Media Blasters has rescued Seirei no Moribito. Further good news: the first novel in the series that Moribito is based on is scheduled to be published in June. The series also will be shown on Cartoon Network. I look forward to apoplectic reactions from the “meat is murder” crowd when the twentieth episode airs.
Quote of the week:
As regards Go Nagai, I’m not sure that the creator of Kekko Kamen and Cutey Honey is really the father [of anime] we want to acknowledge. He’s more like the creepy uncle who goes around wearing the trench coat.
So far, the only upcoming series I plan to watch is Allison to Lillia. The main reason, of course, is that it is based on books by Keiichi Sigsawa, the creator of Kino no Tabi. I recently discovered that the opening and closing themes feature the Kuricorder Quartet, who, as the Kuricorder Pops Orchestra, did the music for Azumanga Daioh.
Update: Astro has posted the opening.
A few notes on the Anime Blog Awards before I drop the subject forever:
1. As I mentioned before, Rule #10 disqualifies me from participating:
10. You do not have to nominate blogs for all the categories. However, you are required to fill in at least 9 nominations in 9 different categories in order for your nomination to be accepted.
Let’s see: I don’t read manga; I don’t obsess over particular seiyuu; I’m not interested in fan art, doujinshi or visual novels; I don’t collect figurines; my main sources of anime news are not blogs; and, for humor, satire and comics, I’m too spoiled by David Burge, Randall Munroe and their peers to have much interest in their otakusphere counterparts. That leaves at most eight categories in which I might be able to make knowledgeable nominations. Owen, in a comment on my earlier post, says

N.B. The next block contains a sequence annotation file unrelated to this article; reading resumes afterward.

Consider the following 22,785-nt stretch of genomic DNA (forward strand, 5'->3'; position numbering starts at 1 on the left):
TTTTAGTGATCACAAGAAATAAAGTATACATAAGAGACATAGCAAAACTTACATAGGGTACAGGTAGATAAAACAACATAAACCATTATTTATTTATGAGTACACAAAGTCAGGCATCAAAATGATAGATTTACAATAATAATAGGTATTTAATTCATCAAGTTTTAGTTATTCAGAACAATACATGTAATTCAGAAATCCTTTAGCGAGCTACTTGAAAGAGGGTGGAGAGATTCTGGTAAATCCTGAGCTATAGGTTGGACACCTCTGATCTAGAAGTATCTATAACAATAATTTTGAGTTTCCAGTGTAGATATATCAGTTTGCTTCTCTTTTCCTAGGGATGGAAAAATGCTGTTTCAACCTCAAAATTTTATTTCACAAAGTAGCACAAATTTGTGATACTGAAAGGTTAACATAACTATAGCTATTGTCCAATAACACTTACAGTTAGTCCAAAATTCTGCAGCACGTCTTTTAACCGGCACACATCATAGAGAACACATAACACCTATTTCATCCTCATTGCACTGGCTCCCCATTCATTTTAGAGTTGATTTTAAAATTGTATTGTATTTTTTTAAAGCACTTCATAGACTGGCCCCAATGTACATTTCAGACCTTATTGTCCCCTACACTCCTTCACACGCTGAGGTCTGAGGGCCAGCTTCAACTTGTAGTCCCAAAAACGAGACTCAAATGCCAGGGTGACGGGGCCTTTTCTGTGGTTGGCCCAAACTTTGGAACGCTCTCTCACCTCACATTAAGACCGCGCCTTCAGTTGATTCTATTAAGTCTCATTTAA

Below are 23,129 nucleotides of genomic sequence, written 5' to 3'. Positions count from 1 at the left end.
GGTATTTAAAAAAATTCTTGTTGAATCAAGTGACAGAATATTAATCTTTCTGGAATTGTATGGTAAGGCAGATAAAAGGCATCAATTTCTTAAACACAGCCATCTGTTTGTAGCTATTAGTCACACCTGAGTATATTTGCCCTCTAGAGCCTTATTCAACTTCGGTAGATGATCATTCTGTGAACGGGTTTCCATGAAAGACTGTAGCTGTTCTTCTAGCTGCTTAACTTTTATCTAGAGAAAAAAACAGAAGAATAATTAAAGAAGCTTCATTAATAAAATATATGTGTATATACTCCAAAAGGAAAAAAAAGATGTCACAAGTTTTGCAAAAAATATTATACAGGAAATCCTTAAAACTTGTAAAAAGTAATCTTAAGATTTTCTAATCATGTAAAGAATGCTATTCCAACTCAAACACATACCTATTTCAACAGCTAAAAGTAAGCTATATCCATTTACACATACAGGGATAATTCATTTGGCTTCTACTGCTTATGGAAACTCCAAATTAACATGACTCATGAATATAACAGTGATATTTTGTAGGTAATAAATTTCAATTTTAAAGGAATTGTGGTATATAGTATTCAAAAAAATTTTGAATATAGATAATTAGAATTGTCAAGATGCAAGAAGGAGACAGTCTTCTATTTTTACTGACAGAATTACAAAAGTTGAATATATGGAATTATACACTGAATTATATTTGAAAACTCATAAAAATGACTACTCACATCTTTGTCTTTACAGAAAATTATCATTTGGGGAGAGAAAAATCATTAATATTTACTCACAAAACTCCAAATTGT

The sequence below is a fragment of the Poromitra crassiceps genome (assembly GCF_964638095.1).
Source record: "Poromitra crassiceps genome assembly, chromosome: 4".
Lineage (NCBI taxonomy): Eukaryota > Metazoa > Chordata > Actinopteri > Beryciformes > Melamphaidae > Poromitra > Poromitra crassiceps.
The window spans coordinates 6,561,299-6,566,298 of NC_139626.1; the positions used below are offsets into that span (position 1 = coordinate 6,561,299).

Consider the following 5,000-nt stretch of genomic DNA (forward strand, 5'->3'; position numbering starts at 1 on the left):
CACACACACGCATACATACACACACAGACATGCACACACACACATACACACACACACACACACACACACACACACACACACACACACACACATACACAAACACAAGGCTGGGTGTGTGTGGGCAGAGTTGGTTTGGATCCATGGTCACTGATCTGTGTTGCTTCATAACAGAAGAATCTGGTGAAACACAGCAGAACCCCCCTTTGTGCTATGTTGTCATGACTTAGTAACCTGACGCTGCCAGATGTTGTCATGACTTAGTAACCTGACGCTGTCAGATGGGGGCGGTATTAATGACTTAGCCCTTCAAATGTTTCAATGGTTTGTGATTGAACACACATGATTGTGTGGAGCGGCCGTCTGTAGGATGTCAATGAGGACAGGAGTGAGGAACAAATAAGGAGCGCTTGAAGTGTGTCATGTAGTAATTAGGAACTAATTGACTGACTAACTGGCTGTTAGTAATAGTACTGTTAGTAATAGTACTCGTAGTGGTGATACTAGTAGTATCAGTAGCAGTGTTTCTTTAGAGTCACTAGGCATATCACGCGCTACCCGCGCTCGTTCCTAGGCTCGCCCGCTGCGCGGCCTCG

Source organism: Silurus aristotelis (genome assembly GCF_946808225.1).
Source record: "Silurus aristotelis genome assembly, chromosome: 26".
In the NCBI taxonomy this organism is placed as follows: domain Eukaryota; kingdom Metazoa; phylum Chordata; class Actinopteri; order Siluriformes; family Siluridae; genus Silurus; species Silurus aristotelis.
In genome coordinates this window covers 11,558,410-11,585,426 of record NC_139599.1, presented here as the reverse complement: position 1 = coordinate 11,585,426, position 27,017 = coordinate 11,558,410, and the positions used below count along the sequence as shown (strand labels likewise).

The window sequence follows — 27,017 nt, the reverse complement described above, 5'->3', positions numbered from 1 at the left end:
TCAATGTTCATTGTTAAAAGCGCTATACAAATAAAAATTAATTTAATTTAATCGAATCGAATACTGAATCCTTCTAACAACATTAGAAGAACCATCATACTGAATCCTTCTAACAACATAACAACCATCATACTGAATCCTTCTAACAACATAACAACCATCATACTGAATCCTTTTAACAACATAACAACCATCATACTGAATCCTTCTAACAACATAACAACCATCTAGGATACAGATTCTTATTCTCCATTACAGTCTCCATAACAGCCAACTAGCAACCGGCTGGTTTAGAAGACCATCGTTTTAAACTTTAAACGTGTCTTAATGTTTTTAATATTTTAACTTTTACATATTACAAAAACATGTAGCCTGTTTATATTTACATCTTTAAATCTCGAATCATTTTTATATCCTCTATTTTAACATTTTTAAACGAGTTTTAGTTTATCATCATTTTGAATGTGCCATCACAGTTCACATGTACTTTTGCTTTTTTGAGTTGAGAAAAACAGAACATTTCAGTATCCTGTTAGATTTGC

I got clarification: it’s a guideline, not an absolute rule. It was made in order to scare off those who’d vote in like 1-2 categories for 1-2 people or something. Perhaps you have like 5, 6, 7 potential nominations? That’s fine.
That implies that there are two sets of rules, the official ones posted on the site, and the real rules, which are secret. If that’s the case, then I’m really not interested in being part of this.
2. The categories are rather arbitrary. I can think of several not included that I would rather have seen than some listed, and I expect that you can, too. The worst omission: there should have been a category for “best reviews.” The single most useful service an anime blogger can do is to identify what’s worth my time and explain why. Those who are good at it deserve recognition.
3. The list of blogs nominated so far suggests that the inhabitants of this region of the otakusphere are rather parochial. The awards are popularity contests and you’re inevitably going to see the same sites over and over, but I expected a broader range of nominees. Many of the sites I find most interesting were still missing from the lists last time I checked. Surely I’m not the only one who finds the infrequent updates at AniPages Daily worth the wait. There was exactly one nomination for a mee.nu blog. There is one site in particular I have in mind whose absence from four of the listed categories is inexplicable and renders the competition meaningless (not that that particular blogger gives a damn).
Nick has posted a collection of short works by Makoto Shinkai on his site.